The World’s First Colour-Changing Hair Dye

Imagine that your hair turns fire engine red once a warm breeze touches your face, and when the AC is blasting, your hair looks as black as ravens. Sounds like magic, right? The good news is, it’s reality.

Lauren Bowker is the owner of a company named The Unseen, and she’s created a never-before-seen hair dye that changes colour depending on the temperature of the surroundings. The hair dye is called FIRE, and is available in multiple colour ranges from bright red to more…

8 Products to Keep You Cozy This Winter

Humans don’t have the luxury of hibernating through the winter. So when the weather outside gets frightful, turn to one of these eight delightful warming products.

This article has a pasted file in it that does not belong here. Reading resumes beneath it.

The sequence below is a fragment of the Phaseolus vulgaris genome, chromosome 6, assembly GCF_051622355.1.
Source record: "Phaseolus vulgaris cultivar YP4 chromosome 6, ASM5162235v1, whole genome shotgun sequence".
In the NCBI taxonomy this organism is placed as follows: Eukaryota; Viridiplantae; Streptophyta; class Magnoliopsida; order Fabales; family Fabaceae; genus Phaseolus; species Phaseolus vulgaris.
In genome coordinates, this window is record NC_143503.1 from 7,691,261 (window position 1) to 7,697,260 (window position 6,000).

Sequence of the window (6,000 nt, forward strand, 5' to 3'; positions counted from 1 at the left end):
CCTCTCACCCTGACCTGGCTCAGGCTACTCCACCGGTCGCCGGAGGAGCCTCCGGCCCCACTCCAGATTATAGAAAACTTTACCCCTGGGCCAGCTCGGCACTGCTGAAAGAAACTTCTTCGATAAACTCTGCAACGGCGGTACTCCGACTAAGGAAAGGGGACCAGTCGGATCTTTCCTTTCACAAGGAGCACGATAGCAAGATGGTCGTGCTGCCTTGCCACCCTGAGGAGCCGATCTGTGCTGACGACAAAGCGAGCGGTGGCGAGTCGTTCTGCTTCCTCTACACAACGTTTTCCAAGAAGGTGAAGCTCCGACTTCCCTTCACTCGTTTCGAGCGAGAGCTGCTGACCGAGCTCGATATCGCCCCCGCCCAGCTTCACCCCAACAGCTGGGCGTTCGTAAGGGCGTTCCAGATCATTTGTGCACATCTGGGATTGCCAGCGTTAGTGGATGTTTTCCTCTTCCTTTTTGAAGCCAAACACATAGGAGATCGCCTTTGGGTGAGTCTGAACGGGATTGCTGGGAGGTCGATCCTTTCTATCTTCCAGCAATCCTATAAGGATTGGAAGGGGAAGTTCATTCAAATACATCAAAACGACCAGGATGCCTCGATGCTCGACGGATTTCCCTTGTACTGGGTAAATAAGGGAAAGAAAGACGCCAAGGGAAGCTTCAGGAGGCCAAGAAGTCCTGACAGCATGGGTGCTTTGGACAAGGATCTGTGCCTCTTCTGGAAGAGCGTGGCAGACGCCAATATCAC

This chic-looking device is small, but it packs serious heat: Even on low, it keeps several desks in the mental_floss offices warm. Its dual settings—low for personal spaces, and max for bigger areas—as well as an adjustable thermostat allow users to tailor the temperature to their needs.

Pop these rechargeable insoles in your shoes and never have cold feet again. The insoles—which can be trimmed to fit into your shoes—have three temperature settings and are controlled via Bluetooth using a smartphone app. The battery lasts for 8.5 hours of non-stop use and can be recharged in just two.

3. VASQUE COLDSPARK ULTRADRY BOOTS, $140

You don’t have to choose between warm feet and good traction with these insulated hiking boots from Vasque. Available for both men and women, the Coldspark UltraDry boots feature waterproof coated leather uppers and a rubber outsole molded to take on winter terrain. They perfectly weathered a New York City snowstorm, and we’re excited to pack them for an upcoming trip to Alaska.

4. NAP FOOTED THROW BLANKET, $40